Robert Garcia, executive producer of NPR’s Newscast Unit, shares examples of stand-out news spots and why they work.

Campfire tales: The essentials of writing for radio

Good copy effortlessly leads the listener from one piece of tape to the next. Find out how to accomplish this feat of writing grace.

What does a radio script look like?

Not every broadcast radio script looks the same! But there are elements every script should share. And here they are.

Radio 101: The life of a story from concept to air

If you are new to radio, this post should help demystify the process. The first step may be the hardest: finding the story.

How a long audio story is different from a short one

Longer pieces are not just stretched-out short pieces. If you’re going to keep people listening to you, you’ve got to work harder!

Radio intros

Radio intros: 7 engagement tips to keep listeners from hitting the skip button

Intros are the most important feature of your story — here’s how to write one.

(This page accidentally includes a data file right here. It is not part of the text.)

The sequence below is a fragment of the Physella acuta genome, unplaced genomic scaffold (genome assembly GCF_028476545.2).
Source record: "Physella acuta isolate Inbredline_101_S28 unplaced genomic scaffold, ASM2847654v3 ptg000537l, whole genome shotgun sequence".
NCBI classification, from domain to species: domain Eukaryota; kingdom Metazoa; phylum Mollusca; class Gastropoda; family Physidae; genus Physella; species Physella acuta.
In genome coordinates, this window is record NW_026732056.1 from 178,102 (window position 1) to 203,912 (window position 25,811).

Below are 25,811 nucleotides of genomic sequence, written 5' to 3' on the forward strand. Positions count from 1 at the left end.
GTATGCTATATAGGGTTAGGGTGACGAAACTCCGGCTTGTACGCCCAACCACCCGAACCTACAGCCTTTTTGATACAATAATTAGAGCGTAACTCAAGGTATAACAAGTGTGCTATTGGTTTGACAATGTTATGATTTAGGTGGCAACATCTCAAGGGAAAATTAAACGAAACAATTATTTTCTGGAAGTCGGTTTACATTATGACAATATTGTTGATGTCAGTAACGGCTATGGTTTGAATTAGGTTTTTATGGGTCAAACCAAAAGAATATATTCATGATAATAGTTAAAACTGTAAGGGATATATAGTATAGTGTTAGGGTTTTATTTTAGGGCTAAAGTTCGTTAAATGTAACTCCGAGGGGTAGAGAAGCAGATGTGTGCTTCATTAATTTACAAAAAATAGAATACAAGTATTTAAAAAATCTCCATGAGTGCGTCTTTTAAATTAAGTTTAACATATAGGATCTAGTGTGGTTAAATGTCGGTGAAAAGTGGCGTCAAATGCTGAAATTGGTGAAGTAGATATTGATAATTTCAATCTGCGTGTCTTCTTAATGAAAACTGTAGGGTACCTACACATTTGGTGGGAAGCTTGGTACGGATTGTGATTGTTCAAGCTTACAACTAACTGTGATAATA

How NPR’s Sam Sanders is finding his voice

Is there a typical public radio voice — perhaps a “white” voice? Is there room for new and different ways of speaking?

‘Would you say it that way?’ Tips on writing for your voice

Why is it so hard to write how we talk? Here are some essentials tips to capture the human voice in your radio writing.

Steve Inskeep: Three songs that will change how you write for radio

Let Ray Charles, Bruce Springsteen and Steve Earle be your guides.

‘Once upon a time’ and other devices for starting your story

Every story has its own style of adventure. Here are different ways to take listeners on a journey.